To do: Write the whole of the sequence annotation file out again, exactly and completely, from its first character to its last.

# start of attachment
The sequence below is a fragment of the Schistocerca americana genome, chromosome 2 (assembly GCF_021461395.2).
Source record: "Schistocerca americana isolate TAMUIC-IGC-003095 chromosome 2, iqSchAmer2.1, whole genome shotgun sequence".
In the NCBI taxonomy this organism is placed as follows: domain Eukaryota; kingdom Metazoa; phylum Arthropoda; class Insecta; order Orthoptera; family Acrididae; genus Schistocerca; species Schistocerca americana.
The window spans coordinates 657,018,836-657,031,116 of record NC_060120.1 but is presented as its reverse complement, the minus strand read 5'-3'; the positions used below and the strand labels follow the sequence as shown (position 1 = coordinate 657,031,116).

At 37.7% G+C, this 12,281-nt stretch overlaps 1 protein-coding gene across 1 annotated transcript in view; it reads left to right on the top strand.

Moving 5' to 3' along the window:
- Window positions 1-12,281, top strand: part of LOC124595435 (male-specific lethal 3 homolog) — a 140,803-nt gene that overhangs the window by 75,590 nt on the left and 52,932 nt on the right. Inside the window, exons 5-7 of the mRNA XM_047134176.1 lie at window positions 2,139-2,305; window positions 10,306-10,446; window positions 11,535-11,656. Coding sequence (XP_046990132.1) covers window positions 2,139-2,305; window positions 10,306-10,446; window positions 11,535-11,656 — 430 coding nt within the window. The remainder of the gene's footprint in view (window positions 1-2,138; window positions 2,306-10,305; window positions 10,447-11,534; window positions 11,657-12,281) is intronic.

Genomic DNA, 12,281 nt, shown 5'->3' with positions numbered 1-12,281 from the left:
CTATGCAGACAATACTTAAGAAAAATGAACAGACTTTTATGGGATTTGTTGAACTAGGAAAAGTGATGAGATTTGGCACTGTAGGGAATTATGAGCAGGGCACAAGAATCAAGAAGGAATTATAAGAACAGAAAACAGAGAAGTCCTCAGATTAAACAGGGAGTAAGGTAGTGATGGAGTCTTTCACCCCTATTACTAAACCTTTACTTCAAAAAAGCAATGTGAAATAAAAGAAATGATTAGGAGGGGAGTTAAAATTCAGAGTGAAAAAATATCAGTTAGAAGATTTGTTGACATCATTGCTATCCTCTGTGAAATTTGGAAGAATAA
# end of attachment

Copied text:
The sequence below is a fragment of the Schistocerca americana genome, chromosome 2 (assembly GCF_021461395.2).
Source record: "Schistocerca americana isolate TAMUIC-IGC-003095 chromosome 2, iqSchAmer2.1, whole genome shotgun sequence".
In the NCBI taxonomy this organism is placed as follows: domain Eukaryota; kingdom Metazoa; phylum Arthropoda; class Insecta; order Orthoptera; family Acrididae; genus Schistocerca; species Schistocerca americana.
The window spans coordinates 657,018,836-657,031,116 of record NC_060120.1 but is presented as its reverse complement, the minus strand read 5'-3'; the positions used below and the strand labels follow the sequence as shown (position 1 = coordinate 657,031,116).

At 37.7% G+C, this 12,281-nt stretch overlaps 1 protein-coding gene across 1 annotated transcript in view; it reads left to right on the top strand.

Moving 5' to 3' along the window:
- Window positions 1-12,281, top strand: part of LOC124595435 (male-specific lethal 3 homolog) — a 140,803-nt gene that overhangs the window by 75,590 nt on the left and 52,932 nt on the right. Inside the window, exons 5-7 of the mRNA XM_047134176.1 lie at window positions 2,139-2,305; window positions 10,306-10,446; window positions 11,535-11,656. Coding sequence (XP_046990132.1) covers window positions 2,139-2,305; window positions 10,306-10,446; window positions 11,535-11,656 — 430 coding nt within the window. The remainder of the gene's footprint in view (window positions 1-2,138; window positions 2,306-10,305; window positions 10,447-11,534; window positions 11,657-12,281) is intronic.

Genomic DNA, 12,281 nt, shown 5'->3' with positions numbered 1-12,281 from the left:
CTATGCAGACAATACTTAAGAAAAATGAACAGACTTTTATGGGATTTGTTGAACTAGGAAAAGTGATGAGATTTGGCACTGTAGGGAATTATGAGCAGGGCACAAGAATCAAGAAGGAATTATAAGAACAGAAAACAGAGAAGTCCTCAGATTAAACAGGGAGTAAGGTAGTGATGGAGTCTTTCACCCCTATTACTAAACCTTTACTTCAAAAAAGCAATGTGAAATAAAAGAAATGATTAGGAGGGGAGTTAAAATTCAGAGTGAAAAAATATCAGTTAGAAGATTTGTTGACATCATTGCTATCCTCTGTGAAATTTGGAAGAATAA